Saturday, December 23, 2006

Super Bowl winners endured tumultuous seasons, Thomas says

Terrell Owens' tumultuous season is just what the Cowboys need to win a Super Bowl. Who says? Duane Thomas says. Sort of.

Duane Thomas might have had nothing to say during the Cowboys' Super Bowl ride back in 1971, but he has plenty to say 35 years later. He's one of three former Cowboys whom NFL Films selected to help guide viewers through a season that was capped with a 24-3 victory over the Miami Dolphins in Super Bowl VI.

For their effort, the `71 Cowboys have been ranked as the 15th-best Super Bowl team by a panel of experts commissioned by NFL Films for its extraordinary America's Game series, which is counting down the top 20 Super Bowl champions weekly on the NFL Network.

There are three Cowboys Super Bowl teams among the top 20. The `71 Cowboys are the first to be profiled. Still to come are the `77 Cowboys, winners of Super Bowl XII, and the `92 Cowboys champions of Super Bowl XXVII.

The 60-minute, `71 Cowboys installment is next up on Friday, Jan. 5 at 7:30 p.m. CST on the NFL Network, which unfortunately is little more than a rumor in most Dallas-Fort Worth homes. If you have a friend with a satellite dish, that day would be as good a day as any to invite yourself over for at least an hour. The series counts down on Fridays before culminating with a two-hour special on the Saturday night before Super Bowl XLI.

I watched the `71 and `92 shows the other day. Perhaps because the `92 Cowboys remain focused in the rearview mirror and their stars are omnipresent, their stories fresh, the `71 Cowboys, who performed way before my time, proved far more fascinating.

To tell their tale, NFL Films selected Hall of Famers Bob Lilly and Roger Staubach as well as Thomas, whom the Cowboys traded to the New England Patriots before the season. Alas, they were forced to take Thomas back as damaged goods by commissioner Pete Rozelle following his creative differences with the Patriots.

In protest of what he believed was the Cowboys' money-pinching ways, Thomas stopped talking during the `71 season. That was not only to the media but to his teammates and other Cowboys personnel as well. An immensely talented running back, ballyhooed by some as a "young Jim Brown," he led the NFL in touchdowns that season, which happened to be his second and final one with the team.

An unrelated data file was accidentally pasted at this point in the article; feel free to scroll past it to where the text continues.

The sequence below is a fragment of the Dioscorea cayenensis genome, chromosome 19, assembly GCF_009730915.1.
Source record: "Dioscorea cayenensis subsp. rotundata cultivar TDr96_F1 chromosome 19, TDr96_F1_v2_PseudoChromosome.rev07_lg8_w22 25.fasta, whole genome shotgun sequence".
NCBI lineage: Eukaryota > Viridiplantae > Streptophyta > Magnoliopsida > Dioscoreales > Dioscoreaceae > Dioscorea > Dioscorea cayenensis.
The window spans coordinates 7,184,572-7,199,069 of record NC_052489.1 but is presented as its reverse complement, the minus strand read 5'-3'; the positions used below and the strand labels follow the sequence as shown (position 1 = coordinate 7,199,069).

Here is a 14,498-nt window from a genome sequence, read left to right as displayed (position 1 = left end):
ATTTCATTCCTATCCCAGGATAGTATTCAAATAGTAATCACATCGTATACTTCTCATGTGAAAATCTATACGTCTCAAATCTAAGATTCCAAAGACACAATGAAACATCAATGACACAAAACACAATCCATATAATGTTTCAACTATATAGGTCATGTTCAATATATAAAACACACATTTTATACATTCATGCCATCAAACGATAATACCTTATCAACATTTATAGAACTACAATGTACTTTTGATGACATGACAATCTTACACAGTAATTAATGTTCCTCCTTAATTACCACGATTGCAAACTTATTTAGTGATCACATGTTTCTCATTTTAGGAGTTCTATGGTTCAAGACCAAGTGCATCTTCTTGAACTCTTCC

In addition to a sphinx-like running back, NFL Films captures the turmoil caused by Tom Landry's reluctance to decide between quarterbacks Staubach and Craig Morton, a waffling unanimously criticized by Staubach, Lilly and Thomas.

Whether it was because of such controversies or in spite of them, Thomas argues that all five Cowboys Super Bowl champions were flavored with tumult.

In `77, he points out, there were issues with Thomas "Hollywood" Henderson. In `92 and `93 there was the Jerry Jones-Jimmy Johnson power struggle. In `95, there were questions about the ability of Barry Switzer to lead the team.

Hence, though he never addresses the issue, from the Thomas Tumult Theory, we might conclude that Owens' soap-opera season is just the spice needed to bring a sixth Super Bowl title to Dallas.

Steve Sabol, mastermind of NFL Films, assures that spliced into the `71 Cowboys segment, as well as the 19 others, is "footage never seen before."

He credits that to his father, Ed, the founder of NFL Films who insisted that not a frame of film should ever be thrown out. "In the early 1970s, we got a citation from the health department because we stored too many old cans of film near the cafeteria. There was some kind of problem with the chemicals."

To tell the tale of the `77 Cowboys, NFL Films has Tony Dorsett, Drew Pearson and Charlie Waters. The `92 Cowboys features Troy Aikman, Michael Irvin and Ken Norton Jr.

Sabol says former 49er Joe Montana is the lone player or coach who declined to work on the project.